Art & Document (formerly the journal of the Center for Documentary Arts) is a project at the crossroads of art, ethics, faith, and social justice. Created by Timothy Cahill, Art & Document presents artists, writers, and thinkers whose work promotes the common good, bears witness to suffering, and manifests qualities of beauty, compassion, dignity, justice, and mercy.

30 September 2011

Helen Benedict to read

The press release for the reading Helen Benedict will give from her new novel Sand Queen, October 23 at 4 pm, at the Opalka Gallery, Sage College of Albany. Helen was the subject of a blog post on these pages a few weeks ago, which included an interview and excerpt; to learn more, follow the links to that earlier post, to the interview with the author, and an excerpt of the novel.

Author Helen Benedict to read from Sand Queen, her new novel about women soldiers in Iraq, at Opalka Gallery October 23
Author and journalist Helen Benedict will read from her new novel Sand Queen on Sunday, October 23 at 4 p.m. at the Opalka Gallery on the Sage College of Albany campus. The reading, hosted by The Sage Colleges in collaboration with the Creative Arts Therapy Program, the Center for Documentary Arts, and Women Against War, is held in conjunction with the exhibit Windows and Mirrors: Reflections on the War in Afghanistan. The reading is free and open to the public.

Benedict will conduct a seminar on women in war the following day, October 24, at 11 a.m. in Bush Memorial, on the Russell Sage College campus in Troy. The seminar is also opened to the public. 

Sand Queen follows two women whose lives intersect at the beginning of the Iraq War. Kate Brady is a 19-year-old US soldier stationed at a make-shift prison in the Iraqi desert, and Naema Jassim is an Iraqi medical student fighting to keep her family intact. Kate, the book’s heroine, joined the Army to bring honor to her family, but instead finds herself threatened both by the prisoners she guards and the men she serves with. Sand Queen exposes the brutality, hardship, and humiliation faced by women in the US military, while also revealing the humor and courage women on both sides of the battlefield use to endure war’s violence and destruction.

Pulitzer Prize novelist Robert Olen Butler praised Sand Queen as, “an important book by one our finest literary artists.”

“Every war eventually yields works of art which transcend politics and history and illuminate our shared humanity,” wrote Butler. “Helen Benedict’s brilliant new novel has done just that with this century’s American war in Iraq.” Kirkus Reviews called the novel “[an] unforgettable testament,” and the Boston Globe proclaimed, “This is The Things They Carried for women in Iraq ... feels right and true.”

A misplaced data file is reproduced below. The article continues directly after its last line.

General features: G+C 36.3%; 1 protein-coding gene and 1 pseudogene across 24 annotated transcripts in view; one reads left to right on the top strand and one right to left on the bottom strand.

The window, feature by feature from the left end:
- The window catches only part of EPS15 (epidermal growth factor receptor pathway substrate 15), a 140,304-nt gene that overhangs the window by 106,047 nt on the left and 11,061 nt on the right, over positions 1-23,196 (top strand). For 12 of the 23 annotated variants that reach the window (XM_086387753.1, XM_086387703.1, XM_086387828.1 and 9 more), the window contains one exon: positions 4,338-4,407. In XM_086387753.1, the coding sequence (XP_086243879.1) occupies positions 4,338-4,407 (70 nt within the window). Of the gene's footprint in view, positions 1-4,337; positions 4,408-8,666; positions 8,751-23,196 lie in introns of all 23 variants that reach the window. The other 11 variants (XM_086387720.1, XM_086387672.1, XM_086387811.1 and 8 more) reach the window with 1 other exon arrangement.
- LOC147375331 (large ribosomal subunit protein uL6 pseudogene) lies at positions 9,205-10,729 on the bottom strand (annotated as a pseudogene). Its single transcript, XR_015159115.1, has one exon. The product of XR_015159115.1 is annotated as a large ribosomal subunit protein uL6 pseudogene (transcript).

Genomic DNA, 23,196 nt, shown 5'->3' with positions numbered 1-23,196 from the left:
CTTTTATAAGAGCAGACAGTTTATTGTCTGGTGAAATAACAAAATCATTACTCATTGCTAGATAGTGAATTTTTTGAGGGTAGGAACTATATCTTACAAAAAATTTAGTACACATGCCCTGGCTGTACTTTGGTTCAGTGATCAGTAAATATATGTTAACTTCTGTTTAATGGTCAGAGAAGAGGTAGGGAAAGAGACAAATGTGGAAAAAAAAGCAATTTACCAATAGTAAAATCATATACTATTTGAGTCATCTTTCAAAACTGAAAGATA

Benedict is author of five previous novels and five books of nonfiction, and is a professor at the Columbia University Graduate School of Journalism. Her 2009 nonfiction book The Lonely Soldier: The Private War of Women Serving in Iraq, roused alarm in the Pentagon and Congress with its descriptions of the physical and emotional distress women face the military. Following the book’s publication, Benedict testified twice before Congress on behalf of women soldiers.

What Benedict learned writing Lonely Soldier became the foundation for Sand Queen. “I came to realize,” Benedict said, “even after interviewing more than 40 women who served in the Iraq War and doing a lot of other research too, that there was more to say—an internal, private story of war that lay in the soldiers’ silences, jokes, and tears. Those moments are closed to the journalist, but they are exactly where fiction can go.”

The reading is hosted by The Sage Colleges’ Creative Arts Therapy Program, in conjunction with Windows and Mirrors: Reflections on the War in Afghanistan, a traveling exhibit of 25 murals depicting the war in Afghanistan through the eyes of artists around the world. The exhibit was created and is being toured nationally by the American Friends Service Committee. Showings at both the Sage College of Albany and Russell Sage College are coordinated by Women Against War, a Capital District organization dedicated to peace. The exhibit will be on display at the Opalka Gallery, on Sage’s Albany campus, October 22-23, and at the Schacht Fine Arts Center on the Troy campus, October 24-28.